Staffrow, also spelled stæfrow, is a willsome word coming from OE stæfræw which refers to a particular language's alphabet (i.e. Georigish staffrow for "Georgian alphabet"). Staff by itself means a letter, so staffrow quite literally means "letter-row".
The Willsome English Staffrow is unique in that it acts as a complete alphabet but categorizes letters based on their voluntary status in the language. It includes every letter historically used in English, with the exception of the Yogh (due to the fact the Insular G replaces it). There are three different sets (written in mainstream spelling): Mainstaves, Chisestaves, and Sidestaves. In the WSE Ewbook, the page (leaf) with the Staffrow also includes the signs (marks) used in WSE such as the And and Longmark (Macron) although these aren't technically part of it.
1. A name like "Ge" when it would normally be "Ye" indicates Norse influence, so the hard g variant is
2. The attested name Aitch for this staff and, by comparison, the ME name Hake are due to Old French influence. To circumvent this, He is a new name coined in the WSE Ewbook by analogy with Ye, Chee, Dee asf.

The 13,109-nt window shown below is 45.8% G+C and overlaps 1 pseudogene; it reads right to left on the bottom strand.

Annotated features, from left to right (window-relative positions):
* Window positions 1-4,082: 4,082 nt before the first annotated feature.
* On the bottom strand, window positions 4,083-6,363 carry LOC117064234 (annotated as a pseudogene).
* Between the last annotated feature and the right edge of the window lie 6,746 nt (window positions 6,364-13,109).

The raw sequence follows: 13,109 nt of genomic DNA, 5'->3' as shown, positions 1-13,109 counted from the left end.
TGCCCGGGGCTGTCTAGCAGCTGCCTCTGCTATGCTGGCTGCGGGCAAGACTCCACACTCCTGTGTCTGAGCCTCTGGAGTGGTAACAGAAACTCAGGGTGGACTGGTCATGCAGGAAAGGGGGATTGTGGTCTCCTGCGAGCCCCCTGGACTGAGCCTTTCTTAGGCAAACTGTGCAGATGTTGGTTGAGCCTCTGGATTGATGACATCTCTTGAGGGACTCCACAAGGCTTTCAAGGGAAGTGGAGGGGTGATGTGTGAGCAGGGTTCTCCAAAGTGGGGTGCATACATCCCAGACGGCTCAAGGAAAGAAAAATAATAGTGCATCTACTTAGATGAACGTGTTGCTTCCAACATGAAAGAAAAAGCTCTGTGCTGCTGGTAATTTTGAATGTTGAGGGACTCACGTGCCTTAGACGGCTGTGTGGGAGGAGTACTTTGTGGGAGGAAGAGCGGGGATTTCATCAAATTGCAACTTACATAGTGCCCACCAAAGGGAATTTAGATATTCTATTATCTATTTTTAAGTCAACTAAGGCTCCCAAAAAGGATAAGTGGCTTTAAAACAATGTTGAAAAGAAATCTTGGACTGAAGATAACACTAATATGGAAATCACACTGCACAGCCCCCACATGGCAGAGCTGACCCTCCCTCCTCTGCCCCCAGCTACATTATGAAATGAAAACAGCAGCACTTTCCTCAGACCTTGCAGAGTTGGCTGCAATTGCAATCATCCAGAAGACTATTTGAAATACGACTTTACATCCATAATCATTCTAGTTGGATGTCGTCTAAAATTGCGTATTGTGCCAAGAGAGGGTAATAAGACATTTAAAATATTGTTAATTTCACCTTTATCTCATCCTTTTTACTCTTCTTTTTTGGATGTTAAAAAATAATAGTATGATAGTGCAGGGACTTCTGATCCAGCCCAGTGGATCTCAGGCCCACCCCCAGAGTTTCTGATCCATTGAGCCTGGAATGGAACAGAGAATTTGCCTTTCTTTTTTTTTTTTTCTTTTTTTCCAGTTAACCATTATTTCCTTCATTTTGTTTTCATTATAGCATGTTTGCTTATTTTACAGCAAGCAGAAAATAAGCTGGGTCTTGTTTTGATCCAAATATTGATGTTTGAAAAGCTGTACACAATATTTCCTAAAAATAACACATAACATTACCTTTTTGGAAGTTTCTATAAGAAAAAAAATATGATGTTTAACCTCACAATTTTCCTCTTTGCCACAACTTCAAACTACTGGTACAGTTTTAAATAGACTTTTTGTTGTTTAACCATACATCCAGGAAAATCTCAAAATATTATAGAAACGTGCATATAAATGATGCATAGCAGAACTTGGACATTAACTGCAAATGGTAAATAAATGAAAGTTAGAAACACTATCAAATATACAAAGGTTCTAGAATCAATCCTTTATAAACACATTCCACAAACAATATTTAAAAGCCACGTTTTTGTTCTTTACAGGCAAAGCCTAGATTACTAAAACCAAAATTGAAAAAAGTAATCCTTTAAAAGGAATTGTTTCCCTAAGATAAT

Unlike Anglish or MSE, spelling in WSE is not standardized for a reason. As we see the rise of ganghood, the standardization of spelling rises with it. However, there is such thing as spellings that are willsome and spellings that aren't (in fact, this inspired the Mainstaves, Chisestaves and Sidestaves separation). A lot of these are covered Sticky 1 of the WSE Ewbook. Instead of having an exact way to spell each word, a writer can spell however they want (often according to personal preferences and innovations to suit their dialect). This is similar to Old and Early Middle English before spelling standards were established.
The Etymonline entry.
The WSE wordbook, mentioned here several times, can be found here.